Probably it has been remarked elsewhere that ignorance is no barrier to advancement. This is certainly true of the economics. Despite the subject matter of economics being the stuff of existence, economists have little knowledge of the real economy. There are two explanations of this ignorance.

One is the age old bane of economics and that is economists of previous generations have already established all the fundamental truths of the subject and all the current generation of economists need to do is to refine the ideas and practices of the past. They are literally standing on the shoulders of the giants of the past, giants such as Ricardo and Marshall.  Economists established in the nineteenth century that the truth that the free market was the best possible economic system and their contemporaries today see their role as providing the necessary information and advice to enable policy makers to make the imperfect market nearer to the free market ideal. They do not see any need develop and advance the study of economics through a study of the real economy, as they already know all they need to know. The fallacy of this approach can be demonstrated by the famous question the Queen asked of economists after the crash of 2008/9, which was why did none of you know it was coming? The inward looking nature of the subject means they will always be caught by surprise by events in the real world.

The other explanation is that the practitioners of economics in the real world are politicians and all they want is winning slogans that will enable the to win elections. Slogans that mask the truth, that is the very vacuous nature of their economic policy making. Rather than truth what matters is appearance, what sounds right or appears right. These politicians have no interest in those few economists that talk about the complex nature of the economy and the difficulty of effective policy making. They prefer the economist that in Mrs Thatcher’s words ‘give answers’, and these economists tend to be the apostles of a simplistic Neo-Liberal economics. There are dozens of economic thinks tank that for the right money will come up with a simplistic solution, that can be sold as a winning economic policy.

One of such of these simple sellable solutions is the need to cut of government bureaucracy. In this vein both the Labour government of Gordon Brown and the coalition government of David Cameron have boasted about the number of civil servants they have cut from the payroll. It’s a simple solution that everybody knows is right, as if you employ less civil servants you reduce the cost of employing civil servants and you reduce taxation. In such a scenario everybody is a winner, except no politician have ever considered that some of these civil servants they dispense with may perform a service that is essential for the maintenance of the good society.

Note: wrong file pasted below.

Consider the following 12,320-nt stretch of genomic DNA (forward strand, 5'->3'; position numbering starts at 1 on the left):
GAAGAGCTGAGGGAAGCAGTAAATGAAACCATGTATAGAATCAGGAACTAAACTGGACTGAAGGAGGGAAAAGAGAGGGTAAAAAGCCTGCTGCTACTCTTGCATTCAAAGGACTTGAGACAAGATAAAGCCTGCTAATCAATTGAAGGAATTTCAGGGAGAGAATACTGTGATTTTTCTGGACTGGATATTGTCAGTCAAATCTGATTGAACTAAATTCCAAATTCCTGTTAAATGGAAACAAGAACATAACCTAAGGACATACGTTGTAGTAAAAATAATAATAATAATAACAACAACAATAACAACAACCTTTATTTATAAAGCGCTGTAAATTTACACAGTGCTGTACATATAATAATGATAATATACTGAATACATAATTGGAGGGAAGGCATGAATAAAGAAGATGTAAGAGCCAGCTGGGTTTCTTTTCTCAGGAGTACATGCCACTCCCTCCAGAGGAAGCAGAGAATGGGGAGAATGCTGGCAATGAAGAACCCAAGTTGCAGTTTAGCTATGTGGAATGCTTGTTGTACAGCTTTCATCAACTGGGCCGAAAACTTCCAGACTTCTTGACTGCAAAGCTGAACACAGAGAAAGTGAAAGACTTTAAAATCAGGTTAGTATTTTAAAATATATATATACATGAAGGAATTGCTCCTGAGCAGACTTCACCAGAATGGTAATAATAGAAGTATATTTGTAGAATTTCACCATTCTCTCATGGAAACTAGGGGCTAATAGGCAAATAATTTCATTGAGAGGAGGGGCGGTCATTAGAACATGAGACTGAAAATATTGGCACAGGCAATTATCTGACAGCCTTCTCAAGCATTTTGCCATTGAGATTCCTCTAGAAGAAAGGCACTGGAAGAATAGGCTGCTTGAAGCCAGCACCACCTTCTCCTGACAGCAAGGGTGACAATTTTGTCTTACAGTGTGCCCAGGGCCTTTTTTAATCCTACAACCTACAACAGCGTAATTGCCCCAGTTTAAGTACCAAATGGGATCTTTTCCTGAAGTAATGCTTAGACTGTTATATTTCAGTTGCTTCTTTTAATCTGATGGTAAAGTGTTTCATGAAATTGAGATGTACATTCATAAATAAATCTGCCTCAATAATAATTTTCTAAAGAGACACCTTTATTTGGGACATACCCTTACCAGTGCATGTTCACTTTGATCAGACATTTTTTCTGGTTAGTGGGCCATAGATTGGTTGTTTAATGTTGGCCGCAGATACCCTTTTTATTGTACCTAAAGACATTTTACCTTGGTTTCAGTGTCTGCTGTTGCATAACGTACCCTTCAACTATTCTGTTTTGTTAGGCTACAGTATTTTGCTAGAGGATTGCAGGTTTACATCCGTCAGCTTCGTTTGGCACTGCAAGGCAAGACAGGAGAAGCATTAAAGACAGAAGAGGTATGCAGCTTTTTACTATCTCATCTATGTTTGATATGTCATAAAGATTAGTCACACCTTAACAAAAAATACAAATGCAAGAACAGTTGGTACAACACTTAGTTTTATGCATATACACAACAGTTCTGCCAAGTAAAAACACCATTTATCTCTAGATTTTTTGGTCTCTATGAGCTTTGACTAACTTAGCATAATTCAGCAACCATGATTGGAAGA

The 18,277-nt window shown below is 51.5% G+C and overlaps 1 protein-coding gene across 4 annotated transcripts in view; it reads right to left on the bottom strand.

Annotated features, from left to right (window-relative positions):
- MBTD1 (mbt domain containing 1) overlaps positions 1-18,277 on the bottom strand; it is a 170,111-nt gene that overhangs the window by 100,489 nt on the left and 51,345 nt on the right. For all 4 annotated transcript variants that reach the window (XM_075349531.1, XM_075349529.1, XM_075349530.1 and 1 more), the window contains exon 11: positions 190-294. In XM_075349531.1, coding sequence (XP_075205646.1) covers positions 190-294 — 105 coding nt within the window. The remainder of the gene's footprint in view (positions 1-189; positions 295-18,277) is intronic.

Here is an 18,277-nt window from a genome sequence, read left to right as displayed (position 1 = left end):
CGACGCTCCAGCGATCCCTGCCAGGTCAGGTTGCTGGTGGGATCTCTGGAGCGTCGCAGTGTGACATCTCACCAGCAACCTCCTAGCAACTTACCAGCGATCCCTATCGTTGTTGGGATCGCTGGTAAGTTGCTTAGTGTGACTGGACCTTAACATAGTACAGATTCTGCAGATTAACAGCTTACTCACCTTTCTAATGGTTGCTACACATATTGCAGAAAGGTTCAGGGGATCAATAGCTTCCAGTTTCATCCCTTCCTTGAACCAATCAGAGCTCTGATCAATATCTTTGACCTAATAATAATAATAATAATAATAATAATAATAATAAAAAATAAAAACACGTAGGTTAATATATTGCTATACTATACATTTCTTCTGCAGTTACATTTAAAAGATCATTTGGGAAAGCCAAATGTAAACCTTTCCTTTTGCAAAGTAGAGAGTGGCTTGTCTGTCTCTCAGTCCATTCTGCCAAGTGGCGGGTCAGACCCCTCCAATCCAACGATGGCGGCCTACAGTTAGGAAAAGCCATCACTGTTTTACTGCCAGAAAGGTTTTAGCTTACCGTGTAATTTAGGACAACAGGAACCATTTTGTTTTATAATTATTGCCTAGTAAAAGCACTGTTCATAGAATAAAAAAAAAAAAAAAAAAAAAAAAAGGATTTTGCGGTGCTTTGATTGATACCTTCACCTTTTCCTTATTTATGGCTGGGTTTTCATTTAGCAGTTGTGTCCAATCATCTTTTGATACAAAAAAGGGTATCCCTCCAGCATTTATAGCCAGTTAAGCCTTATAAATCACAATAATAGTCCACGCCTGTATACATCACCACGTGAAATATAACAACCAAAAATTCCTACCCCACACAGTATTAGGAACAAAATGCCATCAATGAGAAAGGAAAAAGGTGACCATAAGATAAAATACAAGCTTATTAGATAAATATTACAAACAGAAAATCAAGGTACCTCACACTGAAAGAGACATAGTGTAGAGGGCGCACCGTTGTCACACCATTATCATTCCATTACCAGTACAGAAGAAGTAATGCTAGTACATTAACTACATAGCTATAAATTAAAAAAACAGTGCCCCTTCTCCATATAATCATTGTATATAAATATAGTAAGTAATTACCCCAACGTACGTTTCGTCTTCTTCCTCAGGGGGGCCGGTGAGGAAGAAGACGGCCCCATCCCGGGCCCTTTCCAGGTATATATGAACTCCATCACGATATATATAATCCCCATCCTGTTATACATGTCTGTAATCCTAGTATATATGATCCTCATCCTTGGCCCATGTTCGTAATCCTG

Now with the Treasury and every other government department are lacking the core of experienced civil servants that in the past would have advised on policy making. Now they have to buy in the expertise that would formally been provided in house. The bill for consultation on the proposed High Speed Rail link has cost £1/4 billion pounds and is rising, much of this money has been spend on outside advisers from various think tanks and consultancies. One wonders how much less the bill would have been,  if much of this work had been provided in house. 

Perhaps the supreme example of this folly is the reducing the number civil servants is at the tax collecting body that is ‘Her Majesties Revenue and Customs’.  There are only 300 tax inspectors employed in the investigative body that collects taxes from the rich and powerful. Constantly these overworked and under resourced tax inspectors are out manoeuvred by the accountants of the rich and powerful so they frequently fail to collect the tax owed.  In consequence the IMF has laBelled Britain the world’s largest tax haven.

In practical economics that is politics what matters is not being right or having tge correct understanding economic reality, but a sharing the common fallacy and ignorance of the real economy that passes as the public debate. If one listens to the economic spokesman of either party they in the essentials relaying the same message. It never matters in politics if the economics spokesman is wrong, only that they share in the general consensus of wrongness.